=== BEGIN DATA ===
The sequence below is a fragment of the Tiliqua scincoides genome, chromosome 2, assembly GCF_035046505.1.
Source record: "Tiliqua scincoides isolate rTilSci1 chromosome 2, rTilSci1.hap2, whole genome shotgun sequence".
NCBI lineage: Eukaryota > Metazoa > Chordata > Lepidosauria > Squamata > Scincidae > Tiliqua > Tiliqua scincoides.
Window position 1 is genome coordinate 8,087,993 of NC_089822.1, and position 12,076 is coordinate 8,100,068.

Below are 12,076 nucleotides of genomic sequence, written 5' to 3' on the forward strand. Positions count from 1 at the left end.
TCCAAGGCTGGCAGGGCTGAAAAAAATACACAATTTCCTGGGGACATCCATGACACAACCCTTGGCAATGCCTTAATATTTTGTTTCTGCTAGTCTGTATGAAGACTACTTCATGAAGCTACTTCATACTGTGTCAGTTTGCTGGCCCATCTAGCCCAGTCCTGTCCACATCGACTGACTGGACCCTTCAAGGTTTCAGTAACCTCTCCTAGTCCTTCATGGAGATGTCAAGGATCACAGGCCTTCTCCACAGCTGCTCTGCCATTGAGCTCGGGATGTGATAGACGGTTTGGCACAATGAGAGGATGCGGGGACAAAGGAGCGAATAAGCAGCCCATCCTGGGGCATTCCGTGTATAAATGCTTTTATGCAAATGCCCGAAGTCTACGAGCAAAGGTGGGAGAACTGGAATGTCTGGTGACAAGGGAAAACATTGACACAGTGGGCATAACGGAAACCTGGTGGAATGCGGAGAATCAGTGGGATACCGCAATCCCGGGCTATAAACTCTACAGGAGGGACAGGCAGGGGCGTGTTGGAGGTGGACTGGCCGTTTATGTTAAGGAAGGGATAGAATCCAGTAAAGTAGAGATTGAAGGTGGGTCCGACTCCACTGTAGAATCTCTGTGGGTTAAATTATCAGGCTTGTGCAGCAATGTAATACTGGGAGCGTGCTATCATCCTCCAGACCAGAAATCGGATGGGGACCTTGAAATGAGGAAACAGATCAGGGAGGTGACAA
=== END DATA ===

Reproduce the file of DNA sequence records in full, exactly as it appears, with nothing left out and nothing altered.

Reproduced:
The sequence below is a fragment of the Tiliqua scincoides genome, chromosome 2, assembly GCF_035046505.1.
Source record: "Tiliqua scincoides isolate rTilSci1 chromosome 2, rTilSci1.hap2, whole genome shotgun sequence".
NCBI lineage: Eukaryota > Metazoa > Chordata > Lepidosauria > Squamata > Scincidae > Tiliqua > Tiliqua scincoides.
Window position 1 is genome coordinate 8,087,993 of NC_089822.1, and position 12,076 is coordinate 8,100,068.

Below are 12,076 nucleotides of genomic sequence, written 5' to 3' on the forward strand. Positions count from 1 at the left end.
TCCAAGGCTGGCAGGGCTGAAAAAAATACACAATTTCCTGGGGACATCCATGACACAACCCTTGGCAATGCCTTAATATTTTGTTTCTGCTAGTCTGTATGAAGACTACTTCATGAAGCTACTTCATACTGTGTCAGTTTGCTGGCCCATCTAGCCCAGTCCTGTCCACATCGACTGACTGGACCCTTCAAGGTTTCAGTAACCTCTCCTAGTCCTTCATGGAGATGTCAAGGATCACAGGCCTTCTCCACAGCTGCTCTGCCATTGAGCTCGGGATGTGATAGACGGTTTGGCACAATGAGAGGATGCGGGGACAAAGGAGCGAATAAGCAGCCCATCCTGGGGCATTCCGTGTATAAATGCTTTTATGCAAATGCCCGAAGTCTACGAGCAAAGGTGGGAGAACTGGAATGTCTGGTGACAAGGGAAAACATTGACACAGTGGGCATAACGGAAACCTGGTGGAATGCGGAGAATCAGTGGGATACCGCAATCCCGGGCTATAAACTCTACAGGAGGGACAGGCAGGGGCGTGTTGGAGGTGGACTGGCCGTTTATGTTAAGGAAGGGATAGAATCCAGTAAAGTAGAGATTGAAGGTGGGTCCGACTCCACTGTAGAATCTCTGTGGGTTAAATTATCAGGCTTGTGCAGCAATGTAATACTGGGAGCGTGCTATCATCCTCCAGACCAGAAATCGGATGGGGACCTTGAAATGAGGAAACAGATCAGGGAGGTGACAA